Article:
The $100K Entrepreneurship Competition has inspired students to bring the model to regions across the globe.
Zach Winn | MIT News Office
In two weeks, students will gather in Kresge Auditorium for the 26th annual MIT $100K Entrepreneurship Competition. The event has served as a springboard for a number of iconic companies over the years. But the full impact of the $100K competition has been far wider.
For more than 20 years, the $100K format — which includes mentorship, funding, and support services for teams before the final pitch competition — has also been replicated around the world.
Started by MIT students and alumni with $100K connections, these competitions have cumulatively helped entrepreneurs start thousands of companies that have gone on to raise billions of dollars. They have also helped build innovation ecosystems that have transformed local economies.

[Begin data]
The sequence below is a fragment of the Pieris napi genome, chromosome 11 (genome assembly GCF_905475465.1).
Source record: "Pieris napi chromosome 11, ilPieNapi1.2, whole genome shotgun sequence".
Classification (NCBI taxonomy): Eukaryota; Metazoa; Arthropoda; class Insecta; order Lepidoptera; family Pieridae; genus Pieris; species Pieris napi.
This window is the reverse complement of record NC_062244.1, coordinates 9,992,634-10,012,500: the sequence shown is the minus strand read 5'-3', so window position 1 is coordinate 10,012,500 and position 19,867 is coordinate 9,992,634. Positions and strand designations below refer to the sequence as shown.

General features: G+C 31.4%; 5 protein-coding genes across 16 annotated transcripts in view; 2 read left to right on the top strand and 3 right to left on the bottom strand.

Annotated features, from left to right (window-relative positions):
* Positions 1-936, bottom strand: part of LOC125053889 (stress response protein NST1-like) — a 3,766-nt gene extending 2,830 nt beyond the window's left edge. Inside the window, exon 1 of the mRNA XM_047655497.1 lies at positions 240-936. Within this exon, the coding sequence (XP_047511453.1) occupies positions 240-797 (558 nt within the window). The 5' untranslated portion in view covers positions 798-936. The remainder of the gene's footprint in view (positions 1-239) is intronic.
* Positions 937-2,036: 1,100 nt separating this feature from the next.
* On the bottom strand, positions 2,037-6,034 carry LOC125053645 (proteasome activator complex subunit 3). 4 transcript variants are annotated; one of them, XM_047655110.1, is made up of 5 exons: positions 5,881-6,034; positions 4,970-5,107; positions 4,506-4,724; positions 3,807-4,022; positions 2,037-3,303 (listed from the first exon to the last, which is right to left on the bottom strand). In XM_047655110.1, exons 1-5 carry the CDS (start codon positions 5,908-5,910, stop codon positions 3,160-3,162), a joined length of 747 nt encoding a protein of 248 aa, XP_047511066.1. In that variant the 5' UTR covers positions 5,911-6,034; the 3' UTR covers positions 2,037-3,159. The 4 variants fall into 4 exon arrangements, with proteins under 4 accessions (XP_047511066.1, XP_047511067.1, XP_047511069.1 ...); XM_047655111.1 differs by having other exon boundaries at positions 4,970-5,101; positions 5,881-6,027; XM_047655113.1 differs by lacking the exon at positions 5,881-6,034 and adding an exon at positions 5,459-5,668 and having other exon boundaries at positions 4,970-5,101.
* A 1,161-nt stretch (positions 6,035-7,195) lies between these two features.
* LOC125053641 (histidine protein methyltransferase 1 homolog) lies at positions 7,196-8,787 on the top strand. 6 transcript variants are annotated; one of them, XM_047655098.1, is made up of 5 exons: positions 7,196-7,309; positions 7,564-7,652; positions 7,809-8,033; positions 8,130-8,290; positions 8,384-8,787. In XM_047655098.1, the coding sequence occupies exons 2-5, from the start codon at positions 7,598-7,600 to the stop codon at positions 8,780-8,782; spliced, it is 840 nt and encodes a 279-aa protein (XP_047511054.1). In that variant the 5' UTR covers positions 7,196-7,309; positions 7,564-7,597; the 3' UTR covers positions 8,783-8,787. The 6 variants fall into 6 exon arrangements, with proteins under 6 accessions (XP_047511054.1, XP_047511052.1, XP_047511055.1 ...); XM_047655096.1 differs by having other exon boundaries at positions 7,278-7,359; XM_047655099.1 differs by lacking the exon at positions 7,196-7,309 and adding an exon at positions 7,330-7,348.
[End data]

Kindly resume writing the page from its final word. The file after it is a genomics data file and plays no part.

The student and alumni-led initiatives have been supported by local governments, other universities, and private organizations. MIT has also supported the replication of the $100K competition through programs such as the Global Startup Workshop (GSW) and the Regional Entrepreneurship Accelerator Program (REAP).
In some cases, the initiatives have taken on a life of their own after MIT community members got them started. Others have shuttered over time, although organizers say they led to positive changes in perceptions around entrepreneurship. All have been driven by a desire to bring MIT’s unique entrepreneurial mindset to other regions.